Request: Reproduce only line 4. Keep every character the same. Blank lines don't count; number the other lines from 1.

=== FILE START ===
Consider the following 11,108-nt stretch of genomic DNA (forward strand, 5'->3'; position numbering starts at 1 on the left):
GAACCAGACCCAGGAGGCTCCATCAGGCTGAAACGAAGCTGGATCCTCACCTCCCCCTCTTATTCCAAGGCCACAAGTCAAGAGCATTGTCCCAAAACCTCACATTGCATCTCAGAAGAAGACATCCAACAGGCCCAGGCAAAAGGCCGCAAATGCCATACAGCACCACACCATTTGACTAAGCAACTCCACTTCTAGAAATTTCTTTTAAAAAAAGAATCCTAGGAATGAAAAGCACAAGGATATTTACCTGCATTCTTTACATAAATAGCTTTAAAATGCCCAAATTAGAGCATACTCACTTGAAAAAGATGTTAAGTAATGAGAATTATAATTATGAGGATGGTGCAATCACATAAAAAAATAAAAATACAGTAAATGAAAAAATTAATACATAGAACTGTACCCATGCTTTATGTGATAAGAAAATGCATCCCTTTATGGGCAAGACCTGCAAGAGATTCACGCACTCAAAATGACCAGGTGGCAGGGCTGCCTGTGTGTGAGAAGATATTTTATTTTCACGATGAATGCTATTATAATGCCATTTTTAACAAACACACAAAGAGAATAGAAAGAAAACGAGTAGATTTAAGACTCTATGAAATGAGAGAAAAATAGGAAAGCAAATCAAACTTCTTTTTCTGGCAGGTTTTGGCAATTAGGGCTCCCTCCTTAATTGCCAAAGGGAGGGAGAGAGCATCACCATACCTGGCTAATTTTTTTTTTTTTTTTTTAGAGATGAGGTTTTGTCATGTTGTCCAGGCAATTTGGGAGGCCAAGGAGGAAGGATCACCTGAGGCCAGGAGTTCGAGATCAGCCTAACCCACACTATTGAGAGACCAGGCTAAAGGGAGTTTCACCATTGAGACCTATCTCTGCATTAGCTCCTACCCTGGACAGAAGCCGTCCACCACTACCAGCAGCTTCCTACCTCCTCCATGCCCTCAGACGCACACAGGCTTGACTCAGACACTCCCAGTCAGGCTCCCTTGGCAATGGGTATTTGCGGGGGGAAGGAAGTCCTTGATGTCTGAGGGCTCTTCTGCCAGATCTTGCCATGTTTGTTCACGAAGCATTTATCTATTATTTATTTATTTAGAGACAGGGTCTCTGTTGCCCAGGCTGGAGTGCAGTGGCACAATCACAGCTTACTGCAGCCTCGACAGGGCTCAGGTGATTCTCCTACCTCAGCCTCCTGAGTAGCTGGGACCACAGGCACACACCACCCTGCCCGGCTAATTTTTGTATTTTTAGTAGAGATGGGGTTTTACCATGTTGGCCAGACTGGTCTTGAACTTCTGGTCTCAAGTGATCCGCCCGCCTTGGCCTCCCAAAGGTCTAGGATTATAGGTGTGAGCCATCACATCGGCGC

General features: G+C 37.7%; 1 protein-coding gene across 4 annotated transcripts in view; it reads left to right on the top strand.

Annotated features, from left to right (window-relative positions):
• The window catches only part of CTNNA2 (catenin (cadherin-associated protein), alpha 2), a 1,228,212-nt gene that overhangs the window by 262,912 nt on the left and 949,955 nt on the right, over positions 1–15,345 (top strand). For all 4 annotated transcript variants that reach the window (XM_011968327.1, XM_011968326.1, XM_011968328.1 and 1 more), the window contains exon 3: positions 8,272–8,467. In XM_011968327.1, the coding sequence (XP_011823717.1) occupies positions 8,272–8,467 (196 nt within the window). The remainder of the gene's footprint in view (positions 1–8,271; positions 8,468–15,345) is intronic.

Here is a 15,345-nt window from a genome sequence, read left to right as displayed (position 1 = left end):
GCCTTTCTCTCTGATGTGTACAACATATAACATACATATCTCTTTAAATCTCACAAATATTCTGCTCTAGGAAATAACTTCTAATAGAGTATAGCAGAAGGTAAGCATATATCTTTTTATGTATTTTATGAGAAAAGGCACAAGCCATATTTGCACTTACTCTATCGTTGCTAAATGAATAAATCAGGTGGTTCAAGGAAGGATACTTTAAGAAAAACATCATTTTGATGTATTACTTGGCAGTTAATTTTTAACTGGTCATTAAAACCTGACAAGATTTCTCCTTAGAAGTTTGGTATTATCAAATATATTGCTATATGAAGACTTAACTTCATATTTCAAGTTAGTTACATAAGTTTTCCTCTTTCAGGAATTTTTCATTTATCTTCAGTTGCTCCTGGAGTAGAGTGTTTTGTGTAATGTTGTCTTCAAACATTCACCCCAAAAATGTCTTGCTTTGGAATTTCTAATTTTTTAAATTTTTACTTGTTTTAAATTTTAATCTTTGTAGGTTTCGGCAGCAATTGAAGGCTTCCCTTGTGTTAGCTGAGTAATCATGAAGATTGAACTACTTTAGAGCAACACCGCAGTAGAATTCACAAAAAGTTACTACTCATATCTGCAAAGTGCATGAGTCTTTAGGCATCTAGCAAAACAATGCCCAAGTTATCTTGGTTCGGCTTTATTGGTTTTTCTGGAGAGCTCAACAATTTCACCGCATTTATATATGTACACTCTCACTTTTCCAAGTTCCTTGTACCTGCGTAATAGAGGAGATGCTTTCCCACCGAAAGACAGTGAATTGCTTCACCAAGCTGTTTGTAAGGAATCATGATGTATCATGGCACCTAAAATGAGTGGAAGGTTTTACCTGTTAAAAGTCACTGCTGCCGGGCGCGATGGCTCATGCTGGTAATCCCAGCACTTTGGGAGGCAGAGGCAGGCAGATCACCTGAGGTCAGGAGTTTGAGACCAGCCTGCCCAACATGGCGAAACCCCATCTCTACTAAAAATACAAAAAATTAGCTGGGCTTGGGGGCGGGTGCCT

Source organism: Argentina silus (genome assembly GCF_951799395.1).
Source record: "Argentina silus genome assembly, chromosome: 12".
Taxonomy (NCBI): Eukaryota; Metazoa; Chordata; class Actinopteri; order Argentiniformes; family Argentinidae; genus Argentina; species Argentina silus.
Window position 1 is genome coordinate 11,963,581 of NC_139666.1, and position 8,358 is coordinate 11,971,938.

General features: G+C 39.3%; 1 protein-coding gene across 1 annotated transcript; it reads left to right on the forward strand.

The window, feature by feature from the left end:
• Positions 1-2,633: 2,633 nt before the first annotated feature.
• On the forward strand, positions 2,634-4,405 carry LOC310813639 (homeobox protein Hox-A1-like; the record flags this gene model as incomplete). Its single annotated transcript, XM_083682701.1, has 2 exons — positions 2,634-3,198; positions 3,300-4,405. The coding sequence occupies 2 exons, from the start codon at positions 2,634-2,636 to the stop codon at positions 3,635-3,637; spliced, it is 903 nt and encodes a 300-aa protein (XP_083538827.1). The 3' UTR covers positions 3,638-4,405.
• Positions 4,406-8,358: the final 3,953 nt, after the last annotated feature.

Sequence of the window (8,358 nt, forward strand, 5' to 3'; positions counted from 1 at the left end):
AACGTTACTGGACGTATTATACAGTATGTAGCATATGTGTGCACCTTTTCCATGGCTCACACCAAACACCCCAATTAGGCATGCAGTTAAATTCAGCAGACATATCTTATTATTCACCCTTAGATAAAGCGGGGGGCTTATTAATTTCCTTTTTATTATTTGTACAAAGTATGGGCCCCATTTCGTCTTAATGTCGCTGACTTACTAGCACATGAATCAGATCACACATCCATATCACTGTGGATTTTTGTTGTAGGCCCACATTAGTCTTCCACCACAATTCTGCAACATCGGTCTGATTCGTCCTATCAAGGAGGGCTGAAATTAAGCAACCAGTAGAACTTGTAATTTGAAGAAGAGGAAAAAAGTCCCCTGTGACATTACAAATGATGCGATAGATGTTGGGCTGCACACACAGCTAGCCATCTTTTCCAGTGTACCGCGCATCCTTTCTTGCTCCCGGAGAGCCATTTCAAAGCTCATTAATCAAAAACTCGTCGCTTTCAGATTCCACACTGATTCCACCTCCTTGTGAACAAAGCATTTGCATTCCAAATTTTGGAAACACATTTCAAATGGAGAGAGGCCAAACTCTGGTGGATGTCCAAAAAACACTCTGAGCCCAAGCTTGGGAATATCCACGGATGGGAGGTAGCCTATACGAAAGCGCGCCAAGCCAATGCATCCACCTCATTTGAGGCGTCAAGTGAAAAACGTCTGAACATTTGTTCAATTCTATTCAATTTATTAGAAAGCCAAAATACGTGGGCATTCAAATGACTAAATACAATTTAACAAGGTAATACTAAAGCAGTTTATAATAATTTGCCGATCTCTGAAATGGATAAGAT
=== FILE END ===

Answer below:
Annotated features, from left to right (window-relative positions):